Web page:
Weekend reading

Good reads from around the Web.

The tensions between inequality, meritocracy, communism and the incentives of capitalism have been endlessly debated over the years.

But for too long capuchin monkeys were denied their say.

This injustice was corrected by research showing that the little fellas react just as angrily to inequality as any Occupy protestor running low on Skinny Chai Lattes from the oppressors at Starbucks.

The following video shares the story:

(The full version of this TED lecture is available on its website).

I am not sure whether this video really does show the monkey is reacting angrily to not getting equal pay – or whether he’d just like some grapes, too, as they’re clearly on offer.

A better approach might be to deliver the same type of “pay”, but to give greater amounts to the monkey who demonstrates superior performance. Would our furry friends be happy to see higher skill rewarded?

I have no idea, but I do feel sorry for the losing monkey. It all seems a bit cruel.

Why not just put cameras in City offices at bonus time for equally mean but more amusing results?

From the blogs

Making good use of the things that we find…

Passive investing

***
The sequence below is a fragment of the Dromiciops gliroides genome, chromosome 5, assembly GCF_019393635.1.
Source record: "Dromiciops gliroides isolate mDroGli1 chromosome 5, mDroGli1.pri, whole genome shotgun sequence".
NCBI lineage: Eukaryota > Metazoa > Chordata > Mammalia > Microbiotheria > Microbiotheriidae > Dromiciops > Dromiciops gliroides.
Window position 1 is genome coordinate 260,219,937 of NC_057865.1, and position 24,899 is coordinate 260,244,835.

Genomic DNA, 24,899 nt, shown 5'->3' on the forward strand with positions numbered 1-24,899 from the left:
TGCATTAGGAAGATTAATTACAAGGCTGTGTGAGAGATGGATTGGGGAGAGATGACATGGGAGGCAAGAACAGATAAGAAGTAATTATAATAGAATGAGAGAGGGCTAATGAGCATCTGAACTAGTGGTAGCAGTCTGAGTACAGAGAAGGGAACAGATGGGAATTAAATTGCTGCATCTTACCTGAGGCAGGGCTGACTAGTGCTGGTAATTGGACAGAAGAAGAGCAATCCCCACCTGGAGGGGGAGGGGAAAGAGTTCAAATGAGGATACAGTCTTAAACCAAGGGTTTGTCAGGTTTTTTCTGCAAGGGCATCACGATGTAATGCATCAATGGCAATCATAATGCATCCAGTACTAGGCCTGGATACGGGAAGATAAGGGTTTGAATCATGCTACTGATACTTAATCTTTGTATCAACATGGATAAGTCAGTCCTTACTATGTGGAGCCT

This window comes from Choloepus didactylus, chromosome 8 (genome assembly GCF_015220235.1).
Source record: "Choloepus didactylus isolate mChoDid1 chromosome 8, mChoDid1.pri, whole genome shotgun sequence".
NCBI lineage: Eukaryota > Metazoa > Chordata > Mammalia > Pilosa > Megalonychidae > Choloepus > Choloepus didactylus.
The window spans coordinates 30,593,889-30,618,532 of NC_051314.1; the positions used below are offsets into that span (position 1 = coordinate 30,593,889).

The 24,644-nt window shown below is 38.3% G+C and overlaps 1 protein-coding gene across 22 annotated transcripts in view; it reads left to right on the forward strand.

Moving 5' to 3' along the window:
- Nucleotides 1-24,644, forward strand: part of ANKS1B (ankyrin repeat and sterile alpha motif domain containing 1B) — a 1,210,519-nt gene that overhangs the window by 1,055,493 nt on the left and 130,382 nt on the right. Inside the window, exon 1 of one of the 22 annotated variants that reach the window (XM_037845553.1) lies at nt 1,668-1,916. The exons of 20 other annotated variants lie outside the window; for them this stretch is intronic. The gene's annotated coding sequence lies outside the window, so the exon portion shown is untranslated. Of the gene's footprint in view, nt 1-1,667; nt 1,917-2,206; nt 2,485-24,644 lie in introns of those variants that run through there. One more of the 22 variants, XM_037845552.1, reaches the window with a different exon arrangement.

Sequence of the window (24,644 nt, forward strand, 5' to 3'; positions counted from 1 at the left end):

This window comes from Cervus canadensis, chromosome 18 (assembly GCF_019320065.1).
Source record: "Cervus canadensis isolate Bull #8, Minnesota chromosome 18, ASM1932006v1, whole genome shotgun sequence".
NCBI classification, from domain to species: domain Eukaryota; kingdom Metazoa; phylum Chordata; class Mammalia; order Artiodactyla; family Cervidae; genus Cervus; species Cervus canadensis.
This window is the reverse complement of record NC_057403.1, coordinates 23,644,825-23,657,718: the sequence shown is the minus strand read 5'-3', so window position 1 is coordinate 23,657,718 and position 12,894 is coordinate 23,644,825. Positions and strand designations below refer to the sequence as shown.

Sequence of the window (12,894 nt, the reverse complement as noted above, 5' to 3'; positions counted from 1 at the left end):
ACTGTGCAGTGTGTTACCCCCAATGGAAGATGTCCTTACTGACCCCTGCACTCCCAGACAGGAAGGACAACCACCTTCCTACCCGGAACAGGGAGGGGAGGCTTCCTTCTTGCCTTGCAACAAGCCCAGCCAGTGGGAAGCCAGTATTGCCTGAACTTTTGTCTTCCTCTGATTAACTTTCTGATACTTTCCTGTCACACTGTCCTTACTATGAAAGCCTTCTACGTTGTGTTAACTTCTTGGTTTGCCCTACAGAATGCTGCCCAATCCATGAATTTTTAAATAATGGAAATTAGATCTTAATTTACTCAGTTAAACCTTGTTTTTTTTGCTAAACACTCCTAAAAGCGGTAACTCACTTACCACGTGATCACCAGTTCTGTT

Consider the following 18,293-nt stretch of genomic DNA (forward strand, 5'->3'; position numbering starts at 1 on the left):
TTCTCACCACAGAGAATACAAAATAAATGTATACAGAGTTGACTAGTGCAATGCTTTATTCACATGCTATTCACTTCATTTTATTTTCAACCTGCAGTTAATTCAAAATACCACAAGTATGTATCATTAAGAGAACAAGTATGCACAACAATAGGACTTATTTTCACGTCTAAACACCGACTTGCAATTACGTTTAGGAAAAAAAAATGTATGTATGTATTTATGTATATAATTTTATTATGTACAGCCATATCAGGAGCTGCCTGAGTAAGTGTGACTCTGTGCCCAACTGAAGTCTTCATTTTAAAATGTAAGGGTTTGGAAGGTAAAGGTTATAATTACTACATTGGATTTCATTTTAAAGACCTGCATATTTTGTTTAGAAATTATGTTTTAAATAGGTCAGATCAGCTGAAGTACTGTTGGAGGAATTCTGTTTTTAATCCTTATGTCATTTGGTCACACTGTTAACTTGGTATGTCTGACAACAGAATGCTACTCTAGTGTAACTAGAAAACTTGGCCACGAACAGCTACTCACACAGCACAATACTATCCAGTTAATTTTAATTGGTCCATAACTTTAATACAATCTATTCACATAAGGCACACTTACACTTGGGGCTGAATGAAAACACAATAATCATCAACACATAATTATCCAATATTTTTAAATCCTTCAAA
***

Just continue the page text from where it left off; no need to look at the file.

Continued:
Active investing

Other articles

Product of the week: I long for a big, cheap mortgage. Reader Brendan pointed me to a new 3.99% ten-year deal from Yorkshire, which is profiled in The Guardian. Low fees!

Mainstream media money

Note: Some links are to Google search results – these enable you to click through to read the piece without you being a paid subscriber of the site.

Passive investing

  • Terry Smith: A reminder to keep a lid on costs [Search result]FT
  • Swedroe: Big stock market drops are frequent occurrences – CBS
  • Low volatility ETFs outshining counterparts – Index Universe
  • iShares launches cheap active ETFs in the US – Index Universe

Active investing

Other stuff worth reading

Book of the week: I am really enjoying Money Mavericks, which was billed as the “Confessions of a Hedge Fund manager” but which is more endearing for being far more mundane than that sensational sub-title implies.

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